State Retirement Board: White Re-Elected

MARCH 2014 VOICE: Former Association President Ralph White was elected to a new three-year term on the State Retirement Board effective this January. This will be his sixth three-year term.

Unlike his 2001 election when he was unopposed, White had three opponents in this latest election. They were Thomas Mullage, a contract manager at Lemuel Shattuck Hospital; Christine Turner, A UMass Amherst Librarian and executive board member of the MTA Society of Professors; and Randy Azzato, a former director with the Department of Correction.

White, who thanked the many retirees and employees who voted, carried 79% of the Board’s total vote, with his three challengers splitting the remaining 21%. The total of 12,000 was low compared to some elections in the past. In 1998, when employee ballots were collected by individual agencies and sent to the Retirement Board (retirees by mail) there were 12 candidates and 29,000 votes. White won that one with almost 20,000 votes.

White’s fellow Board members are: State Treasurer Steve Grossman, the Board’s chairman; Theresa McGoldrick, a DOR Child Support Enforcement attorney and president of NAGE Unit 6. McGoldrick is the Board’s second elected member; Pat Deal, a retired Water Pollution Abatement Trust Official, appointed by the Treasurer and Christopher Conlon, the Political Director of SEIU Local 509, who is appointed by the Board’s first four members and completes the Board’s makeup. Attorney Nick Favorito is the Board’s executive director, and also a deputy treasurer.

“We are a very involved Board said White. There are an average of 20 accidental and ordinary disability cases that we study and vote on each month, votes on thirty or forty Group 2 and Group 4 classification applicants, accidental death benefit cases, termination benefit votes, plus appeals from active and retired members of the system and any attorneys who wish to appear on their behalf.

“We have four full-time in-house attorneys who represent the Board in cases that are further appealed to the state’s Contributory Retirement Appeal Board (CRAB) or cases that have reached the court level. These attorneys also conduct the legal research on the myriad cases on which we ultimately vote.”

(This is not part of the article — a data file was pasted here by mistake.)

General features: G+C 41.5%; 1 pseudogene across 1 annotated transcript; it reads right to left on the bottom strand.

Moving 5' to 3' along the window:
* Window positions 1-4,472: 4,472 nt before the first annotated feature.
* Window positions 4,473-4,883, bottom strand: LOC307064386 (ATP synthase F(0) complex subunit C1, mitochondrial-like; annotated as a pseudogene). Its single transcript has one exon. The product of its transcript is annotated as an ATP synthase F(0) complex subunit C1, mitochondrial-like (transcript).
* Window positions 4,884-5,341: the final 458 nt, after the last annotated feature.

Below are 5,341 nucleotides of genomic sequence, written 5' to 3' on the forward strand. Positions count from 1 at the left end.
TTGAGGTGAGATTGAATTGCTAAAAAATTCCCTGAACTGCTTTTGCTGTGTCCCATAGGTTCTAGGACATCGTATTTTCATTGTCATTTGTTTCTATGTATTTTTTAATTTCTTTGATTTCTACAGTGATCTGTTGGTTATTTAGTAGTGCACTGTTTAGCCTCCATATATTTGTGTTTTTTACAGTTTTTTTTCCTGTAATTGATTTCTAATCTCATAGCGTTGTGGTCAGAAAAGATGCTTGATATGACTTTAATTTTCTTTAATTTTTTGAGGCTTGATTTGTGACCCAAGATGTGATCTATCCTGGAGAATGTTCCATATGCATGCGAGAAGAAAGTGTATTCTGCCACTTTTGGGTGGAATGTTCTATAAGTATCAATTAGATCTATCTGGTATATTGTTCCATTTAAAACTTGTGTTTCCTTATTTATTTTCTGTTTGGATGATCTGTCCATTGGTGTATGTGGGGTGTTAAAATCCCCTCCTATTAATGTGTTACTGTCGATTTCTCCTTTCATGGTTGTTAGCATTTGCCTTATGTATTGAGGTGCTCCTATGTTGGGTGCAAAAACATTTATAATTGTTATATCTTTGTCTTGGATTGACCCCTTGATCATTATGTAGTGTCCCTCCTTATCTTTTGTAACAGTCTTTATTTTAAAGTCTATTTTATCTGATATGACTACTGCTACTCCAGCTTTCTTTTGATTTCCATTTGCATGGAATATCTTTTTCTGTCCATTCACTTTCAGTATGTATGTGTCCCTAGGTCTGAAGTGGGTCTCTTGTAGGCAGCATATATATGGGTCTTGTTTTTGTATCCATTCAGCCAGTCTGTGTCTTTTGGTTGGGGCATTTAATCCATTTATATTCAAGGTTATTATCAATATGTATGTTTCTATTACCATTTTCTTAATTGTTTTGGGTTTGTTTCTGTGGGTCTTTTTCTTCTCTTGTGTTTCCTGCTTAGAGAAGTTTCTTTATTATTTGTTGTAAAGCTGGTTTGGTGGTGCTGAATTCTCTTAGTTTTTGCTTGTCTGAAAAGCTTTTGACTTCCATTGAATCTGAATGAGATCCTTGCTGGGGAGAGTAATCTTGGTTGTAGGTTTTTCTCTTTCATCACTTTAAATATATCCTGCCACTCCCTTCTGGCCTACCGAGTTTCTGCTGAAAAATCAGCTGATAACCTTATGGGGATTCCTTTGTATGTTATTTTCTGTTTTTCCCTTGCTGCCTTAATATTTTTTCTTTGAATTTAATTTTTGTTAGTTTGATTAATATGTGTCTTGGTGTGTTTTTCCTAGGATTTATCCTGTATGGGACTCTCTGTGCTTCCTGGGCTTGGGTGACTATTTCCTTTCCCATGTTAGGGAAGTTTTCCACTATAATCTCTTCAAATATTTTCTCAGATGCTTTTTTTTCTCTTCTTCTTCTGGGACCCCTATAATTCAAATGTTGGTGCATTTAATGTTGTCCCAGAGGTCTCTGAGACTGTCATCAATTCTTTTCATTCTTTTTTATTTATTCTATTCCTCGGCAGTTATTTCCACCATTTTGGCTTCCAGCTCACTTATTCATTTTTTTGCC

There are currently some fifty Board staff who serve the members, active and retired, of the State Retirement System. These employees are well-trained in all aspects of service to the system, plus the individual departments to which they are appointed. These departments would include disability, survivor benefits, classification, benefit calculation analyst, customer service, audit and finance, and employer and board unit.

Statewide Activist

White’s activity doesn’t stop at the State Retirement Board. He’s especially fond of the Massachusetts Association of Contributory Retirement Systems (MACRS), an organization that represents all 105 retirement systems of our state which covers all public sector employees and retirees of the Commonwealth.

“Within MACRS, I’ve had the pleasure of serving as the legislative chairman for many years. MACRS allows us to work as a team regardless of which retirement system we belong,” said White. “I’ve also had the luxury of having Shawn Duhamel and his razor-sharp memory working with me.

“Over 70 percent of the MACRS Executive Board members, including its President Denis Devine, are retired members of their respective retirement systems’ retirement boards. Devine, a retired Woburn fire lieutenant, is an elected member of the Woburn Retirement Board. He’s a true workhorse.”

MACRS’ has long been engaged in an ongoing conflict with certain organizations whose mantra is to challenge public pension liability via the media, especially the press.

The Mass. Taxpayers’ Foundation and the Pioneer Institute have continuously slammed the unfunded liability of our state and local retirement systems as “budget busters,” with a huge “unfunded liability,” that is choking the taxpayers. We would add the Mass. Municipal Association, which is at times an adversary and at other times somewhat placid.

“I’d have to put the Pioneer Institute at the top of the list,” said White. “They are a relatively new but extremely well-funded group who put out some impressive white papers targeting public sector pensions and health insurance. Pioneer is here in Boston on Devonshire Street and they produce a clever intellectual-style product that is made to order for the editorial pages.

“MACRS has now readied its own white paper with the truth behind our unfunded pension liability and how we are properly addressing shortfalls that were not created by employees or retirees,” said MACRS President Devine. “It’s always been an uphill battle. We are the underdogs, and always will be.”

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